More Wine I Whine

Well, well, it's been a busy week here on the homestead. Let's start with the grand unveiling of the home brew. For those of you who may not have followed right from the start, there was whack of grapes harvested on the homestead back in the fall. See post here. After three days of processing there was several 1 litre packages of grape nectar in the freezer waiting to be turned into something. Along comes a friend who has a family recipe that utilizes an old vinegar bottle and some of said grape nectar to create a rustic home made wine. I call it wine shine :) And that post is here. So the four week waiting period has passed and it was time to pull out the bottle and see what we got. I filtered it through some cheesecloth into another old vinegar bottle and gave it a taste.

Aaaaand the verdict...not bad! A little sweeter than I like but gotta bit of kick to it. It's a little cloudy still, so not ready for the vintner's awards yet...hahaha. But I think it will do just nicely just the same. Letting it sit for another four weeks to let the sediment settle again, and hopefully ferment it a little longer for a little less sweetness in the end. At that point I'll filter it again and see what we have. But looking good so far! Not bad for a little kitchen brewing!

I have to say, it's hard not to start drinking it right away though. The winter weather just keeps on coming. We had a major storm this week with wicked winds, freezing rain, ice pellets, snow, the whole nine yards. And as usual, there is never a dull moment around here. I braved the wild wind on Tuesday trying to get the driveway cleared for Todd to get in as they had sent everyone home early. You know it's bad when not only the RCMP are telling everyone to stay off the roads, the plows are pulled off the road as well. Thankfully he took the old 4 wheel drive Jeep to work so he made it home in one piece. I was so relieved. We had dinner and then prepared to sit down with tea and a movie to wait out the storm.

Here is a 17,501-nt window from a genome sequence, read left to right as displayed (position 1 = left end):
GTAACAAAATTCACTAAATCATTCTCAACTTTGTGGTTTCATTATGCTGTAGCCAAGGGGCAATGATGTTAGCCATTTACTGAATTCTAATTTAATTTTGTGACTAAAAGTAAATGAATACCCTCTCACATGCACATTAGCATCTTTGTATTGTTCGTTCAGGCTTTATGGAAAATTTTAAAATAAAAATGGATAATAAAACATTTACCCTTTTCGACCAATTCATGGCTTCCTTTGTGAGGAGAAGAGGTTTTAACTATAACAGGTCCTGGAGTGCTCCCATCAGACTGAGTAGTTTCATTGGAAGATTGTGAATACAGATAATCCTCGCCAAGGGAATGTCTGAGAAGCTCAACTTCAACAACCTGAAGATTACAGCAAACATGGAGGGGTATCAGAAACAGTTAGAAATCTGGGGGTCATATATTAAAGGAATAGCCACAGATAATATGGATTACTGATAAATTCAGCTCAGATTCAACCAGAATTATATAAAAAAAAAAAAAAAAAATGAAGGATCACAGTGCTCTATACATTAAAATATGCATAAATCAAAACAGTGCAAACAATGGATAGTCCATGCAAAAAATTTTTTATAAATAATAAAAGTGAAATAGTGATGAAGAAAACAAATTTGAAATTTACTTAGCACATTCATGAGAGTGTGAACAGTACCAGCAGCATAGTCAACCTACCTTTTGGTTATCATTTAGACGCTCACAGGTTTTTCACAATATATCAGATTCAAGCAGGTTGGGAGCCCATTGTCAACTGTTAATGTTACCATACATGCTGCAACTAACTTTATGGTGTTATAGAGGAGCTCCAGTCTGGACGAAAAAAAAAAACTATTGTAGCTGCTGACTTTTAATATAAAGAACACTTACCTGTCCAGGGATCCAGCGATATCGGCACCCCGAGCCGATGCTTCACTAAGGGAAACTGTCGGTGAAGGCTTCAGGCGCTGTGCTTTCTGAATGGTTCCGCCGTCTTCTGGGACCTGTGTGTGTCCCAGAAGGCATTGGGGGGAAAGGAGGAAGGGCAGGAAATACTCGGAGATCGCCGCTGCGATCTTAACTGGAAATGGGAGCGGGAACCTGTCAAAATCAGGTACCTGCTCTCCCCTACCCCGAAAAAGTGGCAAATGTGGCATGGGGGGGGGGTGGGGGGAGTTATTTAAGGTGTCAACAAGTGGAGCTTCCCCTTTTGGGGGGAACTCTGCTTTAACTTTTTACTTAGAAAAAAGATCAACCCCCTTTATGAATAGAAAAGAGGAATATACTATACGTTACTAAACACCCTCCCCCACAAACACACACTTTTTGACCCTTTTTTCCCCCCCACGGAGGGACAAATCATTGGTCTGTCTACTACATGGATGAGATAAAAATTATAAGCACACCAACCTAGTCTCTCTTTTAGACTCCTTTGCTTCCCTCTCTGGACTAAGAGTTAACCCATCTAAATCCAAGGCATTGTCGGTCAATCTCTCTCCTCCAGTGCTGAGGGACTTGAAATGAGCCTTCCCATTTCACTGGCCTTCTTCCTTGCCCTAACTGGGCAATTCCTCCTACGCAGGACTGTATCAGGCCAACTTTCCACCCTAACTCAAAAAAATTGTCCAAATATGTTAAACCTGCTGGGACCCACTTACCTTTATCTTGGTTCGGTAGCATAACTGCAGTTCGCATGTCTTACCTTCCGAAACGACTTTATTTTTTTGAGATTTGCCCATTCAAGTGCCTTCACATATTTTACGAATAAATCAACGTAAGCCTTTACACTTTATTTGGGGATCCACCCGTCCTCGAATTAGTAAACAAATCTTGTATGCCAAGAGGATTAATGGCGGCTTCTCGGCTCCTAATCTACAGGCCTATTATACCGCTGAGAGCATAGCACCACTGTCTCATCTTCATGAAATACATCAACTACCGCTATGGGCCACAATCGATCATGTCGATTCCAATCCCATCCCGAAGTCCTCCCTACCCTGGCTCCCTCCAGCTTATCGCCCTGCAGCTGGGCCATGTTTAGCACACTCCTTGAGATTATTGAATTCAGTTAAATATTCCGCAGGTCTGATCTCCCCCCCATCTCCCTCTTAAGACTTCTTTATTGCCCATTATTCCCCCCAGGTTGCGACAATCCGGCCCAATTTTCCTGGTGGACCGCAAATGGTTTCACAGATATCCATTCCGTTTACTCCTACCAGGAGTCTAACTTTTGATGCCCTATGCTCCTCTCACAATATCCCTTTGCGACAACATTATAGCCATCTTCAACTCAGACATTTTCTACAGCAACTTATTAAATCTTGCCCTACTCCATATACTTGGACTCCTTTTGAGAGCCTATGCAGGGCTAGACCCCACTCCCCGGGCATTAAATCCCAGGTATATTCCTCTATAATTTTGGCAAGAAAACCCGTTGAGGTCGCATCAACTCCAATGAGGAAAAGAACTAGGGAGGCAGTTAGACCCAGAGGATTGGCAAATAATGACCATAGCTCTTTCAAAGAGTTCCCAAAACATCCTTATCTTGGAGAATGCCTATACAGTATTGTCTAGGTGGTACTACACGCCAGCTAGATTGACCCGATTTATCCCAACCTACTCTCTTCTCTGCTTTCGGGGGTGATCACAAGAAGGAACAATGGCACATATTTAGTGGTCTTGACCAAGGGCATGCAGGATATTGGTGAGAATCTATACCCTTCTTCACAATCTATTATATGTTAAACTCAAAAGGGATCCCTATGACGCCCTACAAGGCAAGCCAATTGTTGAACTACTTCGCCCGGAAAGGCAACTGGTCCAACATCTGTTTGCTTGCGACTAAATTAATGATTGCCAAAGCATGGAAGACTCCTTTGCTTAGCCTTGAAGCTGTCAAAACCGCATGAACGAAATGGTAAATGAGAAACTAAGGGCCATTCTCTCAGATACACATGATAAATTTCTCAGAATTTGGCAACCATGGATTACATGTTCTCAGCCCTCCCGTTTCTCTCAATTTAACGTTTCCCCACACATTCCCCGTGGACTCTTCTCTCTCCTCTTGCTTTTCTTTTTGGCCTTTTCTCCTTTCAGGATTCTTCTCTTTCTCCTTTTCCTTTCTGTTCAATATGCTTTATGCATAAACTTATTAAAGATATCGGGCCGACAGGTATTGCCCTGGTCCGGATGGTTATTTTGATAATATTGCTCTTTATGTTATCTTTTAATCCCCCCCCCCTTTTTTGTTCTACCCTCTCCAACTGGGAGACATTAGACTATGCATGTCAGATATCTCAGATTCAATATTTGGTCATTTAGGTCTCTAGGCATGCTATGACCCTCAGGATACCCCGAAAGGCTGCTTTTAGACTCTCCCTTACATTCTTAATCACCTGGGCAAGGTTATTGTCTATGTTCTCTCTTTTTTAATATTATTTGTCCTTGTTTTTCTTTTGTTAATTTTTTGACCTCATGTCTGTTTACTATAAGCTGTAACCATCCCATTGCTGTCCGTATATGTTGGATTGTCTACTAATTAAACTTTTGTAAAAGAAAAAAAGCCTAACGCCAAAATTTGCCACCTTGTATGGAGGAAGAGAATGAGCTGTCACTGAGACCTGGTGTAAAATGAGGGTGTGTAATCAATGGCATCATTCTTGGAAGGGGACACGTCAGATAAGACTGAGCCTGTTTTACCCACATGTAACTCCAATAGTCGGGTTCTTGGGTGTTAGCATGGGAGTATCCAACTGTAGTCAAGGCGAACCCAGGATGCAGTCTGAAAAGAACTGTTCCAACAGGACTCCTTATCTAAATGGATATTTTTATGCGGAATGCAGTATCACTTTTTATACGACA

Taz, who finished her medication two weeks ago had other ideas as to how we would spend the evening. In and out of the litter box, howling and sitting hunched over with one hind leg straight in the air and a most miserable look on her face. We knew something was up and there it was. A repeat performance of the urinary tract infection...pacing around the house and leaving little drops of blood everywhere. Of course, this would come up now, after the vet office is closed for the day, and the news is forecasting the roads to be virtually impassible by morning. What to do? Called the after hours emergency line to the Vet office and hoped for some advice on what to do for her to make her comfortable till the weather permitted a trip to the office. Thankfully, the vet care here on the island is excellent (the human care not always quite so much). The vet was still at the office finishing up surgery and decided she needed to be back on the antibiotics. He left me a nice little packet of meds hidden away in a styrofoam container behind the clinic.